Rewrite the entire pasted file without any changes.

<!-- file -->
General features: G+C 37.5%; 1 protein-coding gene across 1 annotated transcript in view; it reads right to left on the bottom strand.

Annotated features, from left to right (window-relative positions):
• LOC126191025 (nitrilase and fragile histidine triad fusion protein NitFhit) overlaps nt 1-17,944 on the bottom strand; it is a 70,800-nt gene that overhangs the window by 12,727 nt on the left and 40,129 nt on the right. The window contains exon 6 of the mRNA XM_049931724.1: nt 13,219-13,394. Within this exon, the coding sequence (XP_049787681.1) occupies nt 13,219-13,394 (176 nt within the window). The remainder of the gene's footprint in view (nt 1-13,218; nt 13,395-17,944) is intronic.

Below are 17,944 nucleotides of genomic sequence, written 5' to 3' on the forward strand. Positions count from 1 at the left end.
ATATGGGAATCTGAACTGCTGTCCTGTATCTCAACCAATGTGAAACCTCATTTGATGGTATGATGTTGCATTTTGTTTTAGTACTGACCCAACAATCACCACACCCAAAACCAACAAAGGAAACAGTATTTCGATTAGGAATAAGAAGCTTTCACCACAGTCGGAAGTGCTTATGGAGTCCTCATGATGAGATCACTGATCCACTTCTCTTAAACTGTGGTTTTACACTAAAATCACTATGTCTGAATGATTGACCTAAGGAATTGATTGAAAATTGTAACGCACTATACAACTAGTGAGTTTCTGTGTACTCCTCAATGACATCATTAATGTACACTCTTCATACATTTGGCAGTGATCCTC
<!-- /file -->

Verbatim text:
General features: G+C 37.5%; 1 protein-coding gene across 1 annotated transcript in view; it reads right to left on the bottom strand.

Annotated features, from left to right (window-relative positions):
• LOC126191025 (nitrilase and fragile histidine triad fusion protein NitFhit) overlaps nt 1-17,944 on the bottom strand; it is a 70,800-nt gene that overhangs the window by 12,727 nt on the left and 40,129 nt on the right. The window contains exon 6 of the mRNA XM_049931724.1: nt 13,219-13,394. Within this exon, the coding sequence (XP_049787681.1) occupies nt 13,219-13,394 (176 nt within the window). The remainder of the gene's footprint in view (nt 1-13,218; nt 13,395-17,944) is intronic.

Below are 17,944 nucleotides of genomic sequence, written 5' to 3' on the forward strand. Positions count from 1 at the left end.
ATATGGGAATCTGAACTGCTGTCCTGTATCTCAACCAATGTGAAACCTCATTTGATGGTATGATGTTGCATTTTGTTTTAGTACTGACCCAACAATCACCACACCCAAAACCAACAAAGGAAACAGTATTTCGATTAGGAATAAGAAGCTTTCACCACAGTCGGAAGTGCTTATGGAGTCCTCATGATGAGATCACTGATCCACTTCTCTTAAACTGTGGTTTTACACTAAAATCACTATGTCTGAATGATTGACCTAAGGAATTGATTGAAAATTGTAACGCACTATACAACTAGTGAGTTTCTGTGTACTCCTCAATGACATCATTAATGTACACTCTTCATACATTTGGCAGTGATCCTC